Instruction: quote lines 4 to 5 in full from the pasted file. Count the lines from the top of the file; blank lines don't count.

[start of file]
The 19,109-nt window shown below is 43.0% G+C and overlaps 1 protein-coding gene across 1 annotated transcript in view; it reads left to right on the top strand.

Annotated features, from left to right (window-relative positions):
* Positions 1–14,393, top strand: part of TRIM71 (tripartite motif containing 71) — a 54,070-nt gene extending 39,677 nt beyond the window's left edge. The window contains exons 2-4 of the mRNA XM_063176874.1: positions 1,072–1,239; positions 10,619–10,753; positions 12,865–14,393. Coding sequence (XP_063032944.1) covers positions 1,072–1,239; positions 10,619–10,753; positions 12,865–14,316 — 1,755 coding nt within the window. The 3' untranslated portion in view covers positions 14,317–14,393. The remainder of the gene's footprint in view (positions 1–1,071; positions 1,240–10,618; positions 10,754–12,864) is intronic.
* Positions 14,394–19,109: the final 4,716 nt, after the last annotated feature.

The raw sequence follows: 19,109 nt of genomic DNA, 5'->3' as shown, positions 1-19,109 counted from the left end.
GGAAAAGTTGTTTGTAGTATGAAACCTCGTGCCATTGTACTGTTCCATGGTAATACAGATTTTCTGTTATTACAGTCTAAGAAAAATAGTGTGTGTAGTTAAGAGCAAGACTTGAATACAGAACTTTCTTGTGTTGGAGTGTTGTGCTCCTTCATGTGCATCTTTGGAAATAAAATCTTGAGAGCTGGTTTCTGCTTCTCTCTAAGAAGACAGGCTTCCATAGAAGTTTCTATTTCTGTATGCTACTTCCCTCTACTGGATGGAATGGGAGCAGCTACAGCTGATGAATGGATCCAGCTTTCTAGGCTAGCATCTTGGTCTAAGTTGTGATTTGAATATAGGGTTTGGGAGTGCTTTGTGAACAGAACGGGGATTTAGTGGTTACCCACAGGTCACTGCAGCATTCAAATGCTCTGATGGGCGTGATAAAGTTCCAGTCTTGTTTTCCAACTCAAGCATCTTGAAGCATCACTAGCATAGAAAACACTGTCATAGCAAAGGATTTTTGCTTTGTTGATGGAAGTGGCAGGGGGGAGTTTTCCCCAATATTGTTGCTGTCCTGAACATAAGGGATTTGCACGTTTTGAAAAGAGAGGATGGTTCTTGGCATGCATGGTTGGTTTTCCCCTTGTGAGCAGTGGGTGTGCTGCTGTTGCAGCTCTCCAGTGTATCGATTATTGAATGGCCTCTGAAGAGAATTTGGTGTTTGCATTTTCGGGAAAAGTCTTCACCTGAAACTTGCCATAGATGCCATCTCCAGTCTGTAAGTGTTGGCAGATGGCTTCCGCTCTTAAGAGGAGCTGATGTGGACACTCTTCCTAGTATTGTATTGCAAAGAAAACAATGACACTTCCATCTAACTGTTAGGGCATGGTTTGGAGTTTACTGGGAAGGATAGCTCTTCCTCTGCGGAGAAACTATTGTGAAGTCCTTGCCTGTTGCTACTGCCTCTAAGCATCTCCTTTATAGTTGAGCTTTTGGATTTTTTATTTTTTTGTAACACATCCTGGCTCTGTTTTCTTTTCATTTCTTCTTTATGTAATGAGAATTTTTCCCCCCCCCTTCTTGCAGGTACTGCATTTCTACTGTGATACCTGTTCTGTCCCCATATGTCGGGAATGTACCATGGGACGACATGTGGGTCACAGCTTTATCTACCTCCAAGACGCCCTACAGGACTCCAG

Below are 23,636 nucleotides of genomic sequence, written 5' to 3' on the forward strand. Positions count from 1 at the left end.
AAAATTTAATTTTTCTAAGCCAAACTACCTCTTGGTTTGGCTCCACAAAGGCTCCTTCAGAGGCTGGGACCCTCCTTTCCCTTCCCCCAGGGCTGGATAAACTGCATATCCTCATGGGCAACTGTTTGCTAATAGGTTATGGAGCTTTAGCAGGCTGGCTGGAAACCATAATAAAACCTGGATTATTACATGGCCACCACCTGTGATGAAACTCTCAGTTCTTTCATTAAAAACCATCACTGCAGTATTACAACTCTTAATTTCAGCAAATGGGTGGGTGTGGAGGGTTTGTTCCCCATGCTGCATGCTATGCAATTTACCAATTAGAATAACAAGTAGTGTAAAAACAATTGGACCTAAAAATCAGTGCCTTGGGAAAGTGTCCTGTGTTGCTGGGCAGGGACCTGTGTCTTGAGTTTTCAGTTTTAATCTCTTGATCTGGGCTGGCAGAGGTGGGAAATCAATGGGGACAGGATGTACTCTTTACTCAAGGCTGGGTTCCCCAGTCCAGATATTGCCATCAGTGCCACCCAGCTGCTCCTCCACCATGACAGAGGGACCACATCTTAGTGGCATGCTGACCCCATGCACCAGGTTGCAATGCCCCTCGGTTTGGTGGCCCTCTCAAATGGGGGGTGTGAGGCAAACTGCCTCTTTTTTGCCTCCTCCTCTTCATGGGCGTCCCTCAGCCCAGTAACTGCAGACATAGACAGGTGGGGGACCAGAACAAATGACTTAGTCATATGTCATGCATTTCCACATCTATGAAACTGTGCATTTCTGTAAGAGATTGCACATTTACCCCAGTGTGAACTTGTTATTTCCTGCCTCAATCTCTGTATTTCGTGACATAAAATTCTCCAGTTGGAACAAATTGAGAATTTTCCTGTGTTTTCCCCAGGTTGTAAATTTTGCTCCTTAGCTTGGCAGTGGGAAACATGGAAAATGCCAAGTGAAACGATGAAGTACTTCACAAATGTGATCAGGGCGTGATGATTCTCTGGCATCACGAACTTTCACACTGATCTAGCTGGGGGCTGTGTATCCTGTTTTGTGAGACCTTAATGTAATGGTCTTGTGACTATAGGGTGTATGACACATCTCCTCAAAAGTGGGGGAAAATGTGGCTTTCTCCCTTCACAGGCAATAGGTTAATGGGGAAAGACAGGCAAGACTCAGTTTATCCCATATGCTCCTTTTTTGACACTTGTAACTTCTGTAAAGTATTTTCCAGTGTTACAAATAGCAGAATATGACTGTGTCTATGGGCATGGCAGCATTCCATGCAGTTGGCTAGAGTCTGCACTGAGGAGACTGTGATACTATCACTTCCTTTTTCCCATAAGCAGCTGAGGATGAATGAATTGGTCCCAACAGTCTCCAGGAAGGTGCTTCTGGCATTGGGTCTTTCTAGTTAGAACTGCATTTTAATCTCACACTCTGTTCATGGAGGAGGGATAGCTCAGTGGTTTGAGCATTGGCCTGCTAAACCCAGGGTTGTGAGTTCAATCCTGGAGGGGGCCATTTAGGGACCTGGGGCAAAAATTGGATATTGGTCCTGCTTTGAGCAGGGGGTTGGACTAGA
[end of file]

* Positions 14,394–19,109: the final 4,716 nt, after the last annotated feature.

The raw sequence follows: 19,109 nt of genomic DNA, 5'->3' as shown, positions 1-19,109 counted from the left end.